When using Expect to run commands on a remote Un*x system, we can trigger off of carefully-constructed events, to give us greater insight into the state of the remote machine:
event: process ended
Instead of running some_command, we run some_command; echo 's'ome_command_ended. If we ever see the string "some_command_ended" sent back, then we know for sure that that command ended.
This is PARTICULARLY useful when we're running sudo/ssh/telnet from a remote host (ie. we're doing multi-hop connections). If we ever see the trigger string, then we know that the telnet/ssh command finished, and that we have returned to the previous machine in the connection-chain.
event: shell started
If we just entered the password, and we think the shell will be starting soon, we can send a command like echo 's'hell_started_detected. If we ever see the string "shell_started_detected" sent back, then we know the shell started successfully.
The usual procedure is to wait for the machine's prompt. This technique allows us to detect the shell-start event in a prompt-independent way. (however, it does require us to know what the machine's shell is)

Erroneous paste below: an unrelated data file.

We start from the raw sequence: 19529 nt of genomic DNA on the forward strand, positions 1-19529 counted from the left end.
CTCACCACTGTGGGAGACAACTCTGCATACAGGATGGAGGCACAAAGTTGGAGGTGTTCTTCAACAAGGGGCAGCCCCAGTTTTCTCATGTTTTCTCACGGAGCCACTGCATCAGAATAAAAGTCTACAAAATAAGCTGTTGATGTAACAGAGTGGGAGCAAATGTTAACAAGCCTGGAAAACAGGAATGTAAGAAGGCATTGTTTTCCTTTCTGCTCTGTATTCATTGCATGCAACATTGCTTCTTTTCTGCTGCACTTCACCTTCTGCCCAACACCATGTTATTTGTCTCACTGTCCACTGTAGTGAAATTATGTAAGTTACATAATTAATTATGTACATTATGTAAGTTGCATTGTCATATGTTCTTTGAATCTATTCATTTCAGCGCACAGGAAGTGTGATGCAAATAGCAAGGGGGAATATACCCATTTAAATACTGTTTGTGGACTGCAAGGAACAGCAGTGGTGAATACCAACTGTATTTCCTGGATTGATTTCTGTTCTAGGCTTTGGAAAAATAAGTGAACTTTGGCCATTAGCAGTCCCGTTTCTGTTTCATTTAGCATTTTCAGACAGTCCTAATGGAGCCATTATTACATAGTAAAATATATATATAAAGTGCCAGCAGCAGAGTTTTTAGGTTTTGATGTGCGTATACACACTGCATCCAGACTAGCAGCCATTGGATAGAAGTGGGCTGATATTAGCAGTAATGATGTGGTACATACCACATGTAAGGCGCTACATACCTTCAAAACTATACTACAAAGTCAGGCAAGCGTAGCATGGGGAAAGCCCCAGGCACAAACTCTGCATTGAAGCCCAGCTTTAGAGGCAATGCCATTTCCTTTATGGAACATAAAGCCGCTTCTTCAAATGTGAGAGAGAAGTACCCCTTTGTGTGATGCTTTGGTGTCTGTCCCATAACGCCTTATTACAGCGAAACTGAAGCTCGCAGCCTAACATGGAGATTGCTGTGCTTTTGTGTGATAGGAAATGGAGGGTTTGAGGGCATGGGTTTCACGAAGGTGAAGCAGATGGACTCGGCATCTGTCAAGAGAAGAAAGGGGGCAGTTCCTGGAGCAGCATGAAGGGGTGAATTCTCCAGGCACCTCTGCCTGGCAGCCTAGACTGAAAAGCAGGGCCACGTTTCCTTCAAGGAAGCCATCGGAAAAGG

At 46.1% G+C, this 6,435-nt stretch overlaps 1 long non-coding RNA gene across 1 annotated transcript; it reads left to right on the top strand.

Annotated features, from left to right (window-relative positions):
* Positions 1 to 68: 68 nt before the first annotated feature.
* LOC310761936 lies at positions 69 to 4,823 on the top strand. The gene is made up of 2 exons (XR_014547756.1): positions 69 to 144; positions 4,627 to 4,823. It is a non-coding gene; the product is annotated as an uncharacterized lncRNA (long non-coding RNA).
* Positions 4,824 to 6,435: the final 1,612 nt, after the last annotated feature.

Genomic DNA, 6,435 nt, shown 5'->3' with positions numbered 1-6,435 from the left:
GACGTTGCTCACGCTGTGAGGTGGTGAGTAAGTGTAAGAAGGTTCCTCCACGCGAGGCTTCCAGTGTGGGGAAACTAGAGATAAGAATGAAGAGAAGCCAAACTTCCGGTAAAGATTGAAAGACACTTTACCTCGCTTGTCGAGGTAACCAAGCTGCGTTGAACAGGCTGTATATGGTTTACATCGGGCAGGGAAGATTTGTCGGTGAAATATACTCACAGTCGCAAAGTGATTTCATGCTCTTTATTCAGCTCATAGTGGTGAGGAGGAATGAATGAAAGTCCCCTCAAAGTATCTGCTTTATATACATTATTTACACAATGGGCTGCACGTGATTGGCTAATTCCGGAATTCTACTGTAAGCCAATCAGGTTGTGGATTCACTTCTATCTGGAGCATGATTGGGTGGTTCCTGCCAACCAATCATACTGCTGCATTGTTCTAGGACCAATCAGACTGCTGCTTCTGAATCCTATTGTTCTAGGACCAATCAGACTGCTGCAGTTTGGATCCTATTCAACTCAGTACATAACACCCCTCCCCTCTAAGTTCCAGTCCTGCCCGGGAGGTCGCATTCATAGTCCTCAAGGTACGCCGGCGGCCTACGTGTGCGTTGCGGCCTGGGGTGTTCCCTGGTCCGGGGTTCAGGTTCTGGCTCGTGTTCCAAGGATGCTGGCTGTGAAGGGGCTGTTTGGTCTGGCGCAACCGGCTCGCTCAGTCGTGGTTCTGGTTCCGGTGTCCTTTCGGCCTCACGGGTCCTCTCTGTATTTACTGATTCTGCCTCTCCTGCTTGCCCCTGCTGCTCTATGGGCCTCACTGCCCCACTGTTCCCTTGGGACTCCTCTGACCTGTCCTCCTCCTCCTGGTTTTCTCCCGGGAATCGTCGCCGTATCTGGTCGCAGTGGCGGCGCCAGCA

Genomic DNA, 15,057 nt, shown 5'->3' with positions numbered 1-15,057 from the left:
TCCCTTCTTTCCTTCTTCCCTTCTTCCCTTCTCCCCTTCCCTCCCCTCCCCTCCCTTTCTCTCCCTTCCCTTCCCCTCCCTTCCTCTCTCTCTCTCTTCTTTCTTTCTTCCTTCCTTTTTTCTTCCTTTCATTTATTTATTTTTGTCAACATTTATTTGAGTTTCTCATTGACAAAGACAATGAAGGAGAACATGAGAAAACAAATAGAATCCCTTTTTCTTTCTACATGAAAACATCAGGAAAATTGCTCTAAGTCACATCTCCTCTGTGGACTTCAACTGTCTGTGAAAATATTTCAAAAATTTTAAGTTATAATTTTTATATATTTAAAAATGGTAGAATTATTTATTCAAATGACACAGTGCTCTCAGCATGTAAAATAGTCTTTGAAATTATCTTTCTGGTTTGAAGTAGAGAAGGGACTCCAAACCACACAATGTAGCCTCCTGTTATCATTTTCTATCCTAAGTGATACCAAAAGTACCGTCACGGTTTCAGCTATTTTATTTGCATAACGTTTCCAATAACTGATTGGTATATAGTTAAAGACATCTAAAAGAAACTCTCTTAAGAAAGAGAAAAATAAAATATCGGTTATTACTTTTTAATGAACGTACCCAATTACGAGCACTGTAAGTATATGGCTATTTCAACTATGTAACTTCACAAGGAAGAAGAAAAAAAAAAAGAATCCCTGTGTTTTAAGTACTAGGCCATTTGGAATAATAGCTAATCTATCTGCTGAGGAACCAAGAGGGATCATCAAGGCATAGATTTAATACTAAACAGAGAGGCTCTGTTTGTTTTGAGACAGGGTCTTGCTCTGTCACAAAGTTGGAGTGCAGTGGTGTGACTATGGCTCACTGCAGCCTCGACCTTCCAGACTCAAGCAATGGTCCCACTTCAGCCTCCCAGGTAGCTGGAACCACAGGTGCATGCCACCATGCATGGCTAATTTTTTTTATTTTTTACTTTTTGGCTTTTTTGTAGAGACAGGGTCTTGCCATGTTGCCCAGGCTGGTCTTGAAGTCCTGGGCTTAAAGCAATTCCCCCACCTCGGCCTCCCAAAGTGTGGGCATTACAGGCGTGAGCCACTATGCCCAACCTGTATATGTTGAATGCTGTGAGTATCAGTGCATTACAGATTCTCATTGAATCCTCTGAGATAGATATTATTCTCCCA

event: before process starts
Goal: make sure we can distinguish between a command's output, and the command-line prompt text.
To do this, instead of some_command, we run echo 's'ome_command_beforestart; some_command; echo 's'ome_command_ended. As soon as we see the text "some_command_beforestart", we know that all text after that will be the output of 'some_command'.
We should use long and randomly-generated trigger-strings to ensure that there is no possibility of accidental conflict with normal data.
Here, we're depending on the shell to convert a string like 's'ome_command_started to "some_command_started". It's possible we can't always rely on the remote shell to do this, if the remote shell is something very different from Bash/Csh. (eg. Cisco IOS)
- sz^Home_command_started — We're relying on the ^H to cancel out the 'z' by the time the output string is generated. This probably works in more shells. However, it requires us to know what the 'stty erase' setting is. In some cases, we might be able to try BOTH versions — sz^?ome_command_started as well.
Other pages that attempt to improve the reliability of Expect sessions include: